On July 16, Sharkey noted a call from Ganahl informing her that a “major donor” had called Ganahl to voice concerns about her lack of support of Benson.
“She was angry that Bruce had called donors,” Sharkey wrote.
Calling a meeting
The following day, Sharkey noted a call from Hybl announcing that he, Ganahl, Griego and Steve Ludwig, a then-regent elected as a Democrat at-large, agreed to call a special meeting of the full board in a few days and that Sharkey, as board chair, would need to accommodate their request.
“He said there were six votes to fire Bruce, and possibly seven with Glen,” Sharkey wrote. “He hopes there could be a 9-0 vote to demonstrate a united board, or I could abstain instead of voting against. I said absolutely not… my vote will be no.”
Sharkey wrote that Hybl told her he had the votes — at least six — to be named interim president, and asked for her support.
“I asked him if he realized how self-serving this looked,” Sharkey wrote. “He said that was discussed amongst the four of them (Irene, Steve, Kyle, and Heidi)… They felt with the right message they could overcome that.”
Sharkey called for the special board meeting. She talked to university counsel Patrick O’Rourke, who, she wrote, “said he had spoken with Heidi, she told him the votes were there 5-4 to fire Bruce, she did not mention her vote. Kyle had told me she was the sixth vote, which I believed based on her previous comments.”
Shortly after scheduling the special board meeting, Sharkey wrote that she received another call from O’Rourke — now CU Boulder’s chief operating officer — who said the meeting was canceled.
“He had received a call from Kyle saying he received a call and because of the call he would have to cancel his request for a meeting,” Sharkey wrote. “Steve called me extremely angry. Said Bruce had made a call to [redacted]” — another deleted reference to a donor.
Later at a CU event, Sharkey met with Ganahl who was “upset and agitated.”
“She said how horrible it was that Bruce would [redacted] have Kyle’s job threatened,” Sharkey wrote.
Hybl serves as president and CEO of the Colorado Springs-based El Pomar Foundation, which provides grants to needy sectors including arts and culture, civic and community initiatives, education, health and human services.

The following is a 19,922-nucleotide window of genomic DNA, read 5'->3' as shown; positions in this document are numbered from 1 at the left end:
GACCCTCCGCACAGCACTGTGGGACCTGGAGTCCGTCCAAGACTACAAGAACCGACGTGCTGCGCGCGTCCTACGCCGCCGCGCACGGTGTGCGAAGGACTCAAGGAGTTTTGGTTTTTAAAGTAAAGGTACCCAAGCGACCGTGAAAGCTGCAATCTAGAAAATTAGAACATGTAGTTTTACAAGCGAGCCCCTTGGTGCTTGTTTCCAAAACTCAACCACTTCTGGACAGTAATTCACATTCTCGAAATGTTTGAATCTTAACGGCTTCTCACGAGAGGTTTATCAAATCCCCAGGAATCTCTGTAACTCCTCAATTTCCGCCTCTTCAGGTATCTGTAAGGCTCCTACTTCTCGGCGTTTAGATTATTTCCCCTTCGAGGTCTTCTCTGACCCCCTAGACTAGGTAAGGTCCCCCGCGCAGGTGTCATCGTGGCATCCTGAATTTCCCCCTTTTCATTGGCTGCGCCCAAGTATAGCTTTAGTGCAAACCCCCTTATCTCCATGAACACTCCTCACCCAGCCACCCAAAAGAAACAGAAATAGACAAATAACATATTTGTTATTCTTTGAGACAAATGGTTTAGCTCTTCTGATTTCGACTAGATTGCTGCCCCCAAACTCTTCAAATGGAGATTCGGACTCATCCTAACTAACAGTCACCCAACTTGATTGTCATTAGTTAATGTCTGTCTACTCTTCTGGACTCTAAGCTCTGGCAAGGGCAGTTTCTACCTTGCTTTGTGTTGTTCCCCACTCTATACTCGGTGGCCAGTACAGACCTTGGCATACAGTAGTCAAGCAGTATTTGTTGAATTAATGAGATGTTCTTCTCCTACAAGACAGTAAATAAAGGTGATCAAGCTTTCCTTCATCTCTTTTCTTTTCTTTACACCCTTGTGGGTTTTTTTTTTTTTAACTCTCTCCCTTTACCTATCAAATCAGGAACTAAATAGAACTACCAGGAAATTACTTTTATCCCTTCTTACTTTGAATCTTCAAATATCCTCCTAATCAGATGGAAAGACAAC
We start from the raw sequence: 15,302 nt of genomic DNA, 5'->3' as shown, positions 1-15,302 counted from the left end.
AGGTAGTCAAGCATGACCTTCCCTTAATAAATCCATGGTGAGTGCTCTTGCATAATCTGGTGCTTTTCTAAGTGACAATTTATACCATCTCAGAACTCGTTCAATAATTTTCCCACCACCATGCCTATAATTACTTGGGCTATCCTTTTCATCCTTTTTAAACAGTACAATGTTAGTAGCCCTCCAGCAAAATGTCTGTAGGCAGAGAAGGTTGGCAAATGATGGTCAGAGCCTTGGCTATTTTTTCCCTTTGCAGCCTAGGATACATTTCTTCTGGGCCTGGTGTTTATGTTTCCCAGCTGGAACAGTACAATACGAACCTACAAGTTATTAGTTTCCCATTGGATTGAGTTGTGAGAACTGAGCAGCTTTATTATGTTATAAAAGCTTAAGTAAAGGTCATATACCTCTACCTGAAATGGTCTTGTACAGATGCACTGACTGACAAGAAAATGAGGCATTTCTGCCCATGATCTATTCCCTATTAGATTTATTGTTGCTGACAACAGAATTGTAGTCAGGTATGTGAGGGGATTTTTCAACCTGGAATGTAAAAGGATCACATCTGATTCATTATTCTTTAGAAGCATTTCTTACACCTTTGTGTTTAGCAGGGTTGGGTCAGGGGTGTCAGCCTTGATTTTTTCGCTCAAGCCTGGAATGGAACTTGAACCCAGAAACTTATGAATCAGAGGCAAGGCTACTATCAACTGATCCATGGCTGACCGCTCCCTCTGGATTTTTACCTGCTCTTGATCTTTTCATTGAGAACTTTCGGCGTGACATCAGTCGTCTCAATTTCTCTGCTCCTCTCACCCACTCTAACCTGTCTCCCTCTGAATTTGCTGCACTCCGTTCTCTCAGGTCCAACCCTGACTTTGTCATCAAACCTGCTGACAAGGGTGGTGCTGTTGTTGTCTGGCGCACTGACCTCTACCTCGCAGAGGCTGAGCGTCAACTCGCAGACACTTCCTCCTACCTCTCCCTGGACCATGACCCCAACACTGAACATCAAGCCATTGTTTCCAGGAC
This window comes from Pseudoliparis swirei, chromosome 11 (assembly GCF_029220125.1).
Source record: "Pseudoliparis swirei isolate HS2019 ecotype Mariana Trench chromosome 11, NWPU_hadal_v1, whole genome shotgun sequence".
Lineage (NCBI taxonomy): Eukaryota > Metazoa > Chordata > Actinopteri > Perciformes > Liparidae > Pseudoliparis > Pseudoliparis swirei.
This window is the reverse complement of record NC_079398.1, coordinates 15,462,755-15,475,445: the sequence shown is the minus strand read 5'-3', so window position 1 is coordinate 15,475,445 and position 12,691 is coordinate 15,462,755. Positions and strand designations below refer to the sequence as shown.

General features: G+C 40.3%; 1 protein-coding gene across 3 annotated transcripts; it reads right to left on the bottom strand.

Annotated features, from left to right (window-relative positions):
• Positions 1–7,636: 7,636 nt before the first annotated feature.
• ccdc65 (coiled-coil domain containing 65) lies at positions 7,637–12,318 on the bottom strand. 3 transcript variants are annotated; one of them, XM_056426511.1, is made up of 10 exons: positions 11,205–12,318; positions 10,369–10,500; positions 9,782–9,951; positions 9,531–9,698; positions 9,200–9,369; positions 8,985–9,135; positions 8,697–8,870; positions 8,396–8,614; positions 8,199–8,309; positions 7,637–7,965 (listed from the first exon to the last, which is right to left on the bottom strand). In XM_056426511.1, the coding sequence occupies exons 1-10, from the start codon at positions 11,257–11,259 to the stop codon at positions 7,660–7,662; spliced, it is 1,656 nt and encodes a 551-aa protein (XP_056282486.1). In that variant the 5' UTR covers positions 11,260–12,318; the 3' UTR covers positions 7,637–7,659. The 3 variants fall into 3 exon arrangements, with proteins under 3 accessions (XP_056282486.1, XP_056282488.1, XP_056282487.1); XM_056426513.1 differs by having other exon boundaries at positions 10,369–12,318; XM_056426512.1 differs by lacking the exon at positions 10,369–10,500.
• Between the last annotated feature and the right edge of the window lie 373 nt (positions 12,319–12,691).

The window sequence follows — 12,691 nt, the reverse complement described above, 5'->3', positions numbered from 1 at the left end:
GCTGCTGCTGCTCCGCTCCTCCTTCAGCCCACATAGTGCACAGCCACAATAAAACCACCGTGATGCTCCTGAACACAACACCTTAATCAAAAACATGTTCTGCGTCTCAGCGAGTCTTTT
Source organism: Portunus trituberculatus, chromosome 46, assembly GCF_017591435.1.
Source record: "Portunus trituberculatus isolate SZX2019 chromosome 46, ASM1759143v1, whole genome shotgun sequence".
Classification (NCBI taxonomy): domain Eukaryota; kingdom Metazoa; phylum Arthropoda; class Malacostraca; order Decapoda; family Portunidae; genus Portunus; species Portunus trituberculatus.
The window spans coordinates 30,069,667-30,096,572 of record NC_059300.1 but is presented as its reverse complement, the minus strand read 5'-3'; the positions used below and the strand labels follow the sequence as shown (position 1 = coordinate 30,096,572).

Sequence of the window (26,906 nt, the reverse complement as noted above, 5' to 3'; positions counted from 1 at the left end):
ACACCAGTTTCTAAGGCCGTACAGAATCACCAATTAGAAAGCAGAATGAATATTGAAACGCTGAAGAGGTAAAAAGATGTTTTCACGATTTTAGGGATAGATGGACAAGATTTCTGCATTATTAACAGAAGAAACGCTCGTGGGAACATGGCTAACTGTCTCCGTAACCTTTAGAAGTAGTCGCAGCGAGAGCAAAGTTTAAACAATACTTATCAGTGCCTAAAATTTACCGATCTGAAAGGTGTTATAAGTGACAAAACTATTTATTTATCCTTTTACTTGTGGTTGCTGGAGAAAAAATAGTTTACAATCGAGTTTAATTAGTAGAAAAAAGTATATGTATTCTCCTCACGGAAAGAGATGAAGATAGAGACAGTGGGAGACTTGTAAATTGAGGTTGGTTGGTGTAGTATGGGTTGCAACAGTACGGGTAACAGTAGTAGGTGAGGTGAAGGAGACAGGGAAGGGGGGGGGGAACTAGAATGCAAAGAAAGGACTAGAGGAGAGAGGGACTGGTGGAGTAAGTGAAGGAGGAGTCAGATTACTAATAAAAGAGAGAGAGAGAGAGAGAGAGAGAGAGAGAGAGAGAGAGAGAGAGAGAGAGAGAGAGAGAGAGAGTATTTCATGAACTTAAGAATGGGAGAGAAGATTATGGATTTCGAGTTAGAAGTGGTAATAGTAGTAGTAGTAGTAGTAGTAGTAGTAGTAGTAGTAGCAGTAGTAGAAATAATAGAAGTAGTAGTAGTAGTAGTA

Ludwig, who Sharkey wrote had knowledge of the situation, declined to comment when asked whether Benson threatened Hybl’s job through donor connections.
Sharkey denied Benson threatened Hybl’s job with donor connections.
“A regent believed that Bruce did that and that was not the case,” Sharkey told The Post. “Bruce didn’t even know about Kyle because I didn’t tell Bruce about Kyle wanting to be interim president.”
The morning of July 18, the day after the special meeting was canceled, Sharkey wrote that Benson called to inform her he was going to announce his retirement plans and would leave his job as CU president within 12 months.
At 8:40 a.m., Benson emailed the rest of the CU regents to let them know he planned to step down and would be publicly announcing the news that morning. “I know that you’ll want to begin preparing for a search soon,” he wrote in the email, obtained through the Colorado Open Records Act. “It’s important that you find a great person to be CU’s next president.”
Sharkey wrote that Ganahl immediately texted her, Carson and Gallegos, saying her head was spinning.
“She asked what the heck happened to prompt this,” Sharkey wrote. “I didn’t and couldn’t respond, since she had played a significant role in the whole process, I couldn’t believe she was putting on such an innocent act.”
Forty minutes after Benson alerted the regents, CU issued a news release announcing the president’s plan to retire effective July 2019.
Hybl forwarded Benson’s retirement email to family members, including his wife, parents and brother, according to documents obtained through the open records request.
At 10:25 a.m., Hybl’s brother responded: “President Hybl.”
Yet by announcing his retirement a year in advance, Benson gave the regents time to conduct a full search process for his successor — resulting in the controversial selection of Kennedy, who, like Benson, was a Republican hired on a party-line vote by the GOP-controlled board.
An interim president was never needed.